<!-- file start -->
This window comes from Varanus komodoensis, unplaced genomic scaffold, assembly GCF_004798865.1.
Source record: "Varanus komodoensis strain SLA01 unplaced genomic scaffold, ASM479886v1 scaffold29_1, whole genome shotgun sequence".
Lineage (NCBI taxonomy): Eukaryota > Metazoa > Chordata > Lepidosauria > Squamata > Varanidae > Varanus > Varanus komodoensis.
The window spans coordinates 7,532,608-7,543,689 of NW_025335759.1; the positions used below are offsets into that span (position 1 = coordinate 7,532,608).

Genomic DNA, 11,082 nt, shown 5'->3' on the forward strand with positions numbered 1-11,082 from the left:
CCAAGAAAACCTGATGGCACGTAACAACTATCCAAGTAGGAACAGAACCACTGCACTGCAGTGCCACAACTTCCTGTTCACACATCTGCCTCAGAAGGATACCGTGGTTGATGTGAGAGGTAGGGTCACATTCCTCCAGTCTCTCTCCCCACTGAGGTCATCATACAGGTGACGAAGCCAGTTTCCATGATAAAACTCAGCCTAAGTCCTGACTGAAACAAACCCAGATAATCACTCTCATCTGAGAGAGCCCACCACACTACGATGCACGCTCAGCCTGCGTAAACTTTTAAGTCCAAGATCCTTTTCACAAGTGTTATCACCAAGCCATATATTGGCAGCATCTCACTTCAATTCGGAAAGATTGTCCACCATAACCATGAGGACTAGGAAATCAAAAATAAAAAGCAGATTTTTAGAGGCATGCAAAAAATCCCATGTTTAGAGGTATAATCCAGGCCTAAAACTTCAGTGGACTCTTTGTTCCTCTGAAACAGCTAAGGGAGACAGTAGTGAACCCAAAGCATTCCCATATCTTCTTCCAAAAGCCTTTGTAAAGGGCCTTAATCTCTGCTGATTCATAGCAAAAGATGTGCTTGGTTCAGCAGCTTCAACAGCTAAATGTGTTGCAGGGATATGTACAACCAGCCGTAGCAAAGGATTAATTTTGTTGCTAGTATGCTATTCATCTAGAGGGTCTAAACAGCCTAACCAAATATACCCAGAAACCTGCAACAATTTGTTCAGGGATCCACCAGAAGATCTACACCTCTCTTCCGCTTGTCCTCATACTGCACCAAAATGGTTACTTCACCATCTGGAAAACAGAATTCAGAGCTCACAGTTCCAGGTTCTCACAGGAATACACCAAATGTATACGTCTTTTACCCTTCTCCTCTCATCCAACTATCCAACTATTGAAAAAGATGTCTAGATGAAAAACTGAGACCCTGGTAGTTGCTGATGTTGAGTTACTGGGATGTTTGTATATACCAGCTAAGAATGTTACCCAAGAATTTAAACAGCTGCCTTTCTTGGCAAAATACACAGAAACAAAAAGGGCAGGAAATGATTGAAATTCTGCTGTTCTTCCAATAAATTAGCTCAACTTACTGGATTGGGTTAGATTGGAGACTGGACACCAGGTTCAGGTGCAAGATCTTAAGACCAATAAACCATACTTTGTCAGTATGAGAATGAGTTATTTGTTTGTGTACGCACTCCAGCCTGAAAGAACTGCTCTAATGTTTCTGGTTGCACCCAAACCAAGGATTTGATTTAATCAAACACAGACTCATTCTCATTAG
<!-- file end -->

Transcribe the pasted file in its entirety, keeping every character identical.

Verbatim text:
This window comes from Varanus komodoensis, unplaced genomic scaffold, assembly GCF_004798865.1.
Source record: "Varanus komodoensis strain SLA01 unplaced genomic scaffold, ASM479886v1 scaffold29_1, whole genome shotgun sequence".
Lineage (NCBI taxonomy): Eukaryota > Metazoa > Chordata > Lepidosauria > Squamata > Varanidae > Varanus > Varanus komodoensis.
The window spans coordinates 7,532,608-7,543,689 of NW_025335759.1; the positions used below are offsets into that span (position 1 = coordinate 7,532,608).

Genomic DNA, 11,082 nt, shown 5'->3' on the forward strand with positions numbered 1-11,082 from the left:
CCAAGAAAACCTGATGGCACGTAACAACTATCCAAGTAGGAACAGAACCACTGCACTGCAGTGCCACAACTTCCTGTTCACACATCTGCCTCAGAAGGATACCGTGGTTGATGTGAGAGGTAGGGTCACATTCCTCCAGTCTCTCTCCCCACTGAGGTCATCATACAGGTGACGAAGCCAGTTTCCATGATAAAACTCAGCCTAAGTCCTGACTGAAACAAACCCAGATAATCACTCTCATCTGAGAGAGCCCACCACACTACGATGCACGCTCAGCCTGCGTAAACTTTTAAGTCCAAGATCCTTTTCACAAGTGTTATCACCAAGCCATATATTGGCAGCATCTCACTTCAATTCGGAAAGATTGTCCACCATAACCATGAGGACTAGGAAATCAAAAATAAAAAGCAGATTTTTAGAGGCATGCAAAAAATCCCATGTTTAGAGGTATAATCCAGGCCTAAAACTTCAGTGGACTCTTTGTTCCTCTGAAACAGCTAAGGGAGACAGTAGTGAACCCAAAGCATTCCCATATCTTCTTCCAAAAGCCTTTGTAAAGGGCCTTAATCTCTGCTGATTCATAGCAAAAGATGTGCTTGGTTCAGCAGCTTCAACAGCTAAATGTGTTGCAGGGATATGTACAACCAGCCGTAGCAAAGGATTAATTTTGTTGCTAGTATGCTATTCATCTAGAGGGTCTAAACAGCCTAACCAAATATACCCAGAAACCTGCAACAATTTGTTCAGGGATCCACCAGAAGATCTACACCTCTCTTCCGCTTGTCCTCATACTGCACCAAAATGGTTACTTCACCATCTGGAAAACAGAATTCAGAGCTCACAGTTCCAGGTTCTCACAGGAATACACCAAATGTATACGTCTTTTACCCTTCTCCTCTCATCCAACTATCCAACTATTGAAAAAGATGTCTAGATGAAAAACTGAGACCCTGGTAGTTGCTGATGTTGAGTTACTGGGATGTTTGTATATACCAGCTAAGAATGTTACCCAAGAATTTAAACAGCTGCCTTTCTTGGCAAAATACACAGAAACAAAAAGGGCAGGAAATGATTGAAATTCTGCTGTTCTTCCAATAAATTAGCTCAACTTACTGGATTGGGTTAGATTGGAGACTGGACACCAGGTTCAGGTGCAAGATCTTAAGACCAATAAACCATACTTTGTCAGTATGAGAATGAGTTATTTGTTTGTGTACGCACTCCAGCCTGAAAGAACTGCTCTAATGTTTCTGGTTGCACCCAAACCAAGGATTTGATTTAATCAAACACAGACTCATTCTCATTAG